This film is a passionate, bittersweet account of one family's multi-generational experience living as permanent refugees. Now a Danish resident, director Mahdi Fleifel grew up in the Ain el-Helweh refugee camp in southern Lebanon, established in 1948 as a temporary refuge for exiled Palestinians. Today, the camp houses 70,000 people and is the hometown of generations of Palestinians. The filmmaker's childhood memories are surprisingly warm and humorous, a testament to the resilience of the community. Yet his yearly visits reveal the increasing desperation of family and friends who remain trapped in psychological as well as political limbo.
The Act of Killing
Nominated for an Academy Award, "The Act of Killing" is as dreamlike and terrifying as anything that Werner Herzog (one of the executive producers) could imagine. The film explores a horrifying era in Indonesian history and provides a window into modern Indonesia,where corruption reigns. Not only is the 1965 murder of an estimated one million people honored as a patriotic act, but the killers remain in power. In a mind-bending twist, death-squad leaders dramatize their brutal deeds in the style of the American westerns, musicals and gangster movies they love - and play both themselves and their victims. As their heroic facade crumbles, they come to question what they've done. Winner, 2014 BAFTA Film Award, Best Documentary.
Observe five Chilean women who gather monthly for a ritual that has sustained them through 60 years of personal and societal change. See how a routine of tea and pastries helped them commemorate life's joys and cope with infidelity, illness and death.
Don't Tell Anyone
Meet immigrant activist Angy Rivera, the country's only advice columnist for undocumented youth. In a community where silence is often seen as necessary for survival, she steps out of the shadows to share her own parallel experiences of being undocumented and sexually abused.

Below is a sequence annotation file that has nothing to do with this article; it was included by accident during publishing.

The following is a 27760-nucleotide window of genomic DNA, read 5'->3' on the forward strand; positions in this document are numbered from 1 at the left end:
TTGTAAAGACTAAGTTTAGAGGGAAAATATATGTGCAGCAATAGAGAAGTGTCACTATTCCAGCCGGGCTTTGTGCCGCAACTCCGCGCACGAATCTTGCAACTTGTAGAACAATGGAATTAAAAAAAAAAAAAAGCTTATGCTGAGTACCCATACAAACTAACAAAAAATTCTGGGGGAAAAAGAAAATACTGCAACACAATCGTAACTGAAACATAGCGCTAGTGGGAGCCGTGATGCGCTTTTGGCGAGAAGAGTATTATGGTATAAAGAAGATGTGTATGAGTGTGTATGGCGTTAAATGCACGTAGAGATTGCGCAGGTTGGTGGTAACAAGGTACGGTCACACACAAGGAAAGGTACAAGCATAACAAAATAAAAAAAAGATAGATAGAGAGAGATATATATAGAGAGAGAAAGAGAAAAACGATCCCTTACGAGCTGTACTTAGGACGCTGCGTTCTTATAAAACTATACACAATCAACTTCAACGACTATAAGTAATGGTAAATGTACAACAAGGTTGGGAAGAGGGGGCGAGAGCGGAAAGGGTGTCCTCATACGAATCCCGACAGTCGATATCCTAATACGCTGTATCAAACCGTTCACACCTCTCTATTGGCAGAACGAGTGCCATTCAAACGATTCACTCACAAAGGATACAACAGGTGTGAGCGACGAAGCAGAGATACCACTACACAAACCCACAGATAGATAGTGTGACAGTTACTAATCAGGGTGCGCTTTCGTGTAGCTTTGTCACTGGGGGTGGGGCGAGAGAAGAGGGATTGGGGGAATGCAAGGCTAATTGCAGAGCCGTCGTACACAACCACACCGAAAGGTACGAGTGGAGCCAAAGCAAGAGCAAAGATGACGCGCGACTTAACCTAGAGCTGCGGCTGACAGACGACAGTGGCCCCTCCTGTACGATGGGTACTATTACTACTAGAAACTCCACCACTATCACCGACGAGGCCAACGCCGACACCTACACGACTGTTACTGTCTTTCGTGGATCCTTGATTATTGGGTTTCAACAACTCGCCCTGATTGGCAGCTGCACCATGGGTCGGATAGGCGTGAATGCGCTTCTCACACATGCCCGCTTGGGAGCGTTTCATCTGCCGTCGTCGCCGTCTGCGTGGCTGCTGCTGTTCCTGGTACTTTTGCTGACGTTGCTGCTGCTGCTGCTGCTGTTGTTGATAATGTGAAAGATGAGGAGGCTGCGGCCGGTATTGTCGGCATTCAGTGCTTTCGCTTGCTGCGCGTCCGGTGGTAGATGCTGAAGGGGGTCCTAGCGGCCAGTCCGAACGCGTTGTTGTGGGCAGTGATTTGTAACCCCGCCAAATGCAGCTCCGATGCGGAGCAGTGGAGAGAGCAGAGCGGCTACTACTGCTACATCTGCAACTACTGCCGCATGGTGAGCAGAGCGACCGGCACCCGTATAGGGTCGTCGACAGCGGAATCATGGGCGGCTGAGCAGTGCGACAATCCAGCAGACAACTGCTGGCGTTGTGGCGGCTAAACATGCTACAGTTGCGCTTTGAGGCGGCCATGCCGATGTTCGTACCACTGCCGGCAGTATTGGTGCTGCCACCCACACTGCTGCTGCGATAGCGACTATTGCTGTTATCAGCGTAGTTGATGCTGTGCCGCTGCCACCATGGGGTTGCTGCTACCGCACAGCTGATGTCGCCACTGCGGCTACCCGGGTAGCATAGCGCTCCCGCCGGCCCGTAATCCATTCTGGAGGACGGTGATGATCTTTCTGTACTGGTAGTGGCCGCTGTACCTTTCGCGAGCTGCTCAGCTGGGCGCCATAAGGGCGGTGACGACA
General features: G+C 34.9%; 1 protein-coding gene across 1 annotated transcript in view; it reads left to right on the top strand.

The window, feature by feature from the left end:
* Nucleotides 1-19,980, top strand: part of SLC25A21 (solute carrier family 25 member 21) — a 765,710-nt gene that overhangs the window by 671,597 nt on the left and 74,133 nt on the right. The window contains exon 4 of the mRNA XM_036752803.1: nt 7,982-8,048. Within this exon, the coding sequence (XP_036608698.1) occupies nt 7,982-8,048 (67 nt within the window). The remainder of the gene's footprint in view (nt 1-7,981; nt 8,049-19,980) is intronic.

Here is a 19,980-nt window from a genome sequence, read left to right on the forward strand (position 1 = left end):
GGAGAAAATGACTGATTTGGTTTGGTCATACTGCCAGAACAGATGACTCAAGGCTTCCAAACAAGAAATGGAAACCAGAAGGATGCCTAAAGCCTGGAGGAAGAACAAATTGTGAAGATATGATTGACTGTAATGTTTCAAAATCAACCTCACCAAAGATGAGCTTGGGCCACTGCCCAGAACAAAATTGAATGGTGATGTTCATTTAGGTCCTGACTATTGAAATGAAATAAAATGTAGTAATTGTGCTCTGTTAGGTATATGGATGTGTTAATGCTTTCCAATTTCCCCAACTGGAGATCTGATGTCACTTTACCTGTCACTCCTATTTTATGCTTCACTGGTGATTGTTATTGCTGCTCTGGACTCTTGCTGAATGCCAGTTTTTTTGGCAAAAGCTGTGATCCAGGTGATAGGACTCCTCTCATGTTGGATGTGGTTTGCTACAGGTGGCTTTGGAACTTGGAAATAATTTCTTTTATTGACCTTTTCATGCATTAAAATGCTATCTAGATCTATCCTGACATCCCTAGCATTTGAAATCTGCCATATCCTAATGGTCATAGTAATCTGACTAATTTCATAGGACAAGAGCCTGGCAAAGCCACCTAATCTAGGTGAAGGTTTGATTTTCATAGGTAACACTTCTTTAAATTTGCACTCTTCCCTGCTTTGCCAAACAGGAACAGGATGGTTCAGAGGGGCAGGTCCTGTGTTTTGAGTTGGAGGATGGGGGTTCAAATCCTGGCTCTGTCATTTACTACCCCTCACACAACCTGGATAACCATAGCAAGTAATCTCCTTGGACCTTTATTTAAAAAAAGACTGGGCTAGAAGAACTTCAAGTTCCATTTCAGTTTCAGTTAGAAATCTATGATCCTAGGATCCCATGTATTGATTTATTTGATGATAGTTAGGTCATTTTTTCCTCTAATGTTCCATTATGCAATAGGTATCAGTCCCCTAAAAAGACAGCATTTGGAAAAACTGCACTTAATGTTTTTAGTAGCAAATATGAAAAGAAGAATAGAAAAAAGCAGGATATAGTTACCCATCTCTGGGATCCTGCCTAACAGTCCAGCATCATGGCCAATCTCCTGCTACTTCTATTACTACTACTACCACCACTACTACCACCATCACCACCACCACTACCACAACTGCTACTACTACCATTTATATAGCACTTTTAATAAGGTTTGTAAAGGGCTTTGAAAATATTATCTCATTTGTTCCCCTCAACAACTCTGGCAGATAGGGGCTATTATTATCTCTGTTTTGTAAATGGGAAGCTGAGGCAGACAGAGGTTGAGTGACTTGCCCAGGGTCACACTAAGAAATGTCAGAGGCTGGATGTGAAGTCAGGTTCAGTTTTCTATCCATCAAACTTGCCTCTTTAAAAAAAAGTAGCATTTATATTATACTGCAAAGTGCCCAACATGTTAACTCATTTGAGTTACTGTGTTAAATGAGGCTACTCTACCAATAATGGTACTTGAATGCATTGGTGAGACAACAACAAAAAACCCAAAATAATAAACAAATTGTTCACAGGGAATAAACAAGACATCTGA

Sunday, Oct 2 at 10:30pm TPT 2
Monday, Oct 3 at 4:30am TPT 2
Meet Iris Apfel, the quick-witted, flamboyantly dressed 93-year-old style maven who's had an outsized presence on the New York fashion scene for decades. Albert Maysles' film shows a woman with an inspirational enthusiasm for fashion, art and people.
Sunday, Sep 18 at 10:30pm TPT 2
Monday, Sep 19 at 4:30am TPT 2
Saturday, Sep 24 at 10pm TPT LIFE
Sunday, Sep 25 at 4am TPT LIFE
The Birth of Sake
Go behind the scenes at Japan's Yoshida Brewery, where a brotherhood of artisans, ranging from 20 to 70, spends six months in nearly monastic isolation as they follow an age-old process to create sake, the nation's revered rice wine.
All The Difference
Accompany two African-American teens from the South Side of Chicago on their journey to achieve their dream of graduating from college. Follow the young men through five years of hard work, sacrifice, setbacks and uncertainty.
Monday, Sep 12 at 9pm TPT 2
Tuesday, Sep 13 at 3am TPT 2
Kingdom of Shadows
Take an unflinching look at the hard choices and destructive consequences of the U.S.-Mexico drug war. Witness the human side of the conflict through the eyes of a U.S. drug enforcement agent, an activist nun in Mexico and a former Texas smuggler.
Sunday, Sep 25 at 10:30pm TPT 2
Monday, Sep 26 at 4:30am TPT 2
Saturday, Oct 1 at 11pm TPT LIFE